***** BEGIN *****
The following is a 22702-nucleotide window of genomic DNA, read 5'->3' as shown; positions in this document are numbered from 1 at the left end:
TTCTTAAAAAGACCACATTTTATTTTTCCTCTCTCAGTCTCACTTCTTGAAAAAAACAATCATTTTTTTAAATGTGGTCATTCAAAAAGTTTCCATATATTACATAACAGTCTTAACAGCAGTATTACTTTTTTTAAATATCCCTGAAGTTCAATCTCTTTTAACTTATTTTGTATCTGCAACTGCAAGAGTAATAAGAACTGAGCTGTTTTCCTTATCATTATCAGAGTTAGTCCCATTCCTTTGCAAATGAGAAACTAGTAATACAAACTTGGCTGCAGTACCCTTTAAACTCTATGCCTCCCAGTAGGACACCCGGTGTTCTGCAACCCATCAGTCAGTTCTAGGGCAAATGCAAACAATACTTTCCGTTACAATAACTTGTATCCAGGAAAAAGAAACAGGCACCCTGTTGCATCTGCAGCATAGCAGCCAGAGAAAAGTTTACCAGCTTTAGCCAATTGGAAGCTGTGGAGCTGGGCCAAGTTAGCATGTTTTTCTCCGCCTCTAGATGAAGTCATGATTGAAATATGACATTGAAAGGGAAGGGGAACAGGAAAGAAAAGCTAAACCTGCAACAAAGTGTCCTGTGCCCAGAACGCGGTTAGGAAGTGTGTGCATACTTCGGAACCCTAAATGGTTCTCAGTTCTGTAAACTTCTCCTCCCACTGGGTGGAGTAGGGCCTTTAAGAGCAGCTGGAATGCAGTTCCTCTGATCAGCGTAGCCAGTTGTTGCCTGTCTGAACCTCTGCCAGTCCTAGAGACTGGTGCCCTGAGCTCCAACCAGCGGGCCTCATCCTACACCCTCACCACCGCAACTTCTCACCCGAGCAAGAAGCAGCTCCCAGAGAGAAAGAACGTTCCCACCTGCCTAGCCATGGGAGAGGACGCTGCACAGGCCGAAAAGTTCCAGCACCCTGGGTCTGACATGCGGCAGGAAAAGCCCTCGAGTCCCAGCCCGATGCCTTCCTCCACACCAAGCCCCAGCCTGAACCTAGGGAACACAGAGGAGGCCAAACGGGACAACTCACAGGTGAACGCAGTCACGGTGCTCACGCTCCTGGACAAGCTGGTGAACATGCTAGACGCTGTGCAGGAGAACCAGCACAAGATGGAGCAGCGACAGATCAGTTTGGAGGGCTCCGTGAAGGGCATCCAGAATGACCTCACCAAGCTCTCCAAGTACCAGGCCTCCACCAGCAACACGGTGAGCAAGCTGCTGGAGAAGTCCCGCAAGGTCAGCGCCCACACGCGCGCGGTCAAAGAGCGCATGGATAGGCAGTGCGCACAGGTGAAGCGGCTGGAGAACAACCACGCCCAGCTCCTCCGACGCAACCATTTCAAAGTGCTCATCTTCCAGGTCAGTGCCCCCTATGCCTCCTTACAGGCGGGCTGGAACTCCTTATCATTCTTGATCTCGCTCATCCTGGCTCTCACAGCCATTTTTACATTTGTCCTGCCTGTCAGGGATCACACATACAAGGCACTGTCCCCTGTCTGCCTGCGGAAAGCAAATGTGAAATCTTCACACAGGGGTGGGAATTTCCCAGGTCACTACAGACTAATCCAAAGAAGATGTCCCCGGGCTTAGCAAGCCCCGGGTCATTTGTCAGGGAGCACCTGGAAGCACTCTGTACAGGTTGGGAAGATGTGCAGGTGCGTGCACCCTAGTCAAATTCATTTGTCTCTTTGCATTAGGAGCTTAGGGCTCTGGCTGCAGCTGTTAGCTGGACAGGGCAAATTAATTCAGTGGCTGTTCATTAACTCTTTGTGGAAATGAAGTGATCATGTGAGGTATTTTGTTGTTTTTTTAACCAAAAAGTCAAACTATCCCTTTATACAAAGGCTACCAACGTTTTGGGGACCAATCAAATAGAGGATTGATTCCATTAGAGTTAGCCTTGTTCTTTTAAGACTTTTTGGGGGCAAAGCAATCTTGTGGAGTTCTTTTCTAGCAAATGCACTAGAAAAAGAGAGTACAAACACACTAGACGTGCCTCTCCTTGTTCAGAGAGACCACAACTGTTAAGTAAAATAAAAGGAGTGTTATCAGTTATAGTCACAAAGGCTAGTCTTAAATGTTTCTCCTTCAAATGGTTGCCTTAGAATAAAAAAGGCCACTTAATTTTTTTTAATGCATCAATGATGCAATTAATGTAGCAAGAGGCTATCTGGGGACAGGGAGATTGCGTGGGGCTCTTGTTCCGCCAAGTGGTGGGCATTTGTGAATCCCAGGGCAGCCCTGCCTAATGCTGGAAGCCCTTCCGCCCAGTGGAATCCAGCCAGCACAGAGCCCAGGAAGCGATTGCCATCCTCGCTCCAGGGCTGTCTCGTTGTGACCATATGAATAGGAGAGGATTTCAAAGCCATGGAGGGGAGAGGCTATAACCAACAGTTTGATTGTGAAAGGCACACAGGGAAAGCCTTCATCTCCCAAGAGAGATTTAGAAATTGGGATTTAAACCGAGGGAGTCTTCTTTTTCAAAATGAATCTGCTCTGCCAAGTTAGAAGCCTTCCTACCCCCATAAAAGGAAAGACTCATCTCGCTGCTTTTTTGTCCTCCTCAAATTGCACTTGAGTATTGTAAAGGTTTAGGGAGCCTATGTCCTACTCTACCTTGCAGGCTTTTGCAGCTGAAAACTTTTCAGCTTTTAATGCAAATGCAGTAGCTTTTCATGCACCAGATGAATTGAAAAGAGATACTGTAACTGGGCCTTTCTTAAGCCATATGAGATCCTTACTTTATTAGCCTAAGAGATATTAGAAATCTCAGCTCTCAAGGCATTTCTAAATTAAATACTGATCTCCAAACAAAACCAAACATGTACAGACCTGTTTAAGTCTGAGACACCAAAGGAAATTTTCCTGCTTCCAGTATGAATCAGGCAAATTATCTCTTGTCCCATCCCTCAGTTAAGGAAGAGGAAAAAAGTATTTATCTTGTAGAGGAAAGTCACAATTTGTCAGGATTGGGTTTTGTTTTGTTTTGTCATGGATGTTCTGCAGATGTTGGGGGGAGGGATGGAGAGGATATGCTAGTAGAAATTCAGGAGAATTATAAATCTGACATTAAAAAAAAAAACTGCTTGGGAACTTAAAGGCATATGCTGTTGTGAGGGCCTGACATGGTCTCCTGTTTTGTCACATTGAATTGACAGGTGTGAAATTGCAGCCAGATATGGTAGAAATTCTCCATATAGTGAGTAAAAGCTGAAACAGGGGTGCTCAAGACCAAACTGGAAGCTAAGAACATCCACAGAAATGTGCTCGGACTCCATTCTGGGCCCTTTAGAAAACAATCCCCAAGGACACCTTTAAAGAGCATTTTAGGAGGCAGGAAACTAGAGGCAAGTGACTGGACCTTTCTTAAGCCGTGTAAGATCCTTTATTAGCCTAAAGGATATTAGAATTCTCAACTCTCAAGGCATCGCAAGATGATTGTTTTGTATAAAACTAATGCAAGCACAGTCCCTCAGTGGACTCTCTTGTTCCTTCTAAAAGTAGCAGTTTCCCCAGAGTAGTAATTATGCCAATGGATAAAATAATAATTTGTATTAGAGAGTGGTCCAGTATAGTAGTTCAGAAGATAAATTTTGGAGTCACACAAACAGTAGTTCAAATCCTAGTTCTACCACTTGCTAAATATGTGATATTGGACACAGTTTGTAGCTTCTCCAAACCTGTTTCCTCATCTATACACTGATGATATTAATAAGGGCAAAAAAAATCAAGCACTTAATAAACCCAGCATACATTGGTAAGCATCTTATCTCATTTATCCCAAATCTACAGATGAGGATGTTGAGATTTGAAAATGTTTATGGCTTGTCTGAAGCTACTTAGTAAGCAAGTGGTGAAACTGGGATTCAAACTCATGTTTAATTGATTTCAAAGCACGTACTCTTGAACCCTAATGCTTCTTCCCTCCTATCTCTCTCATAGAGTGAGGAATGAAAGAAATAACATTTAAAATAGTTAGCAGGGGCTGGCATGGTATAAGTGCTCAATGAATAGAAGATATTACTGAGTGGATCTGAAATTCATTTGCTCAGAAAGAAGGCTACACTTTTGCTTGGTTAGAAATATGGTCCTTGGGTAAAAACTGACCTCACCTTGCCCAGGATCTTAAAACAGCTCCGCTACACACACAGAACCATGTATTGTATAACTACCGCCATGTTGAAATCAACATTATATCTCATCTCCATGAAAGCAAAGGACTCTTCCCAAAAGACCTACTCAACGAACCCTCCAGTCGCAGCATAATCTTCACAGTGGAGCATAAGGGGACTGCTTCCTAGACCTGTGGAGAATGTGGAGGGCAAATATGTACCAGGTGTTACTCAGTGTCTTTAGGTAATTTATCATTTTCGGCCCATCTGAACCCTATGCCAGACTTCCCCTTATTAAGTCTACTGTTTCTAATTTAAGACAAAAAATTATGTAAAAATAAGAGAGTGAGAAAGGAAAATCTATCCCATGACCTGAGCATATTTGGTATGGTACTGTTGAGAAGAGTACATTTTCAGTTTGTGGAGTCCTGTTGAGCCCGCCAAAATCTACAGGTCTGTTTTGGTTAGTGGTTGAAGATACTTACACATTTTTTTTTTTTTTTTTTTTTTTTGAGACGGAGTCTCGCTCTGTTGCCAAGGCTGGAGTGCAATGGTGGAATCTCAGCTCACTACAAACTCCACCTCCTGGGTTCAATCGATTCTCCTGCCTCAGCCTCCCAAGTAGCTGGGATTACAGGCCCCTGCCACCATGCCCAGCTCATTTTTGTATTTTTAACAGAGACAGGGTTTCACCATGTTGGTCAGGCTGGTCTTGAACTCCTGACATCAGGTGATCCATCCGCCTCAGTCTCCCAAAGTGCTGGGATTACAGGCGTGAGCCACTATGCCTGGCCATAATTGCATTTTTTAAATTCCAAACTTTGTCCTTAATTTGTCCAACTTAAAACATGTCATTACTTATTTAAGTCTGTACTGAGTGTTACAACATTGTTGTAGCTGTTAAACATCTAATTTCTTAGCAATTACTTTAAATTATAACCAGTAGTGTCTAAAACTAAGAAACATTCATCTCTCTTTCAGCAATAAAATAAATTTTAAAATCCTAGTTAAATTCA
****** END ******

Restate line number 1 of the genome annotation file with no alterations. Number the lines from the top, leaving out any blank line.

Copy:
The following is a 22702-nucleotide window of genomic DNA, read 5'->3' as shown; positions in this document are numbered from 1 at the left end: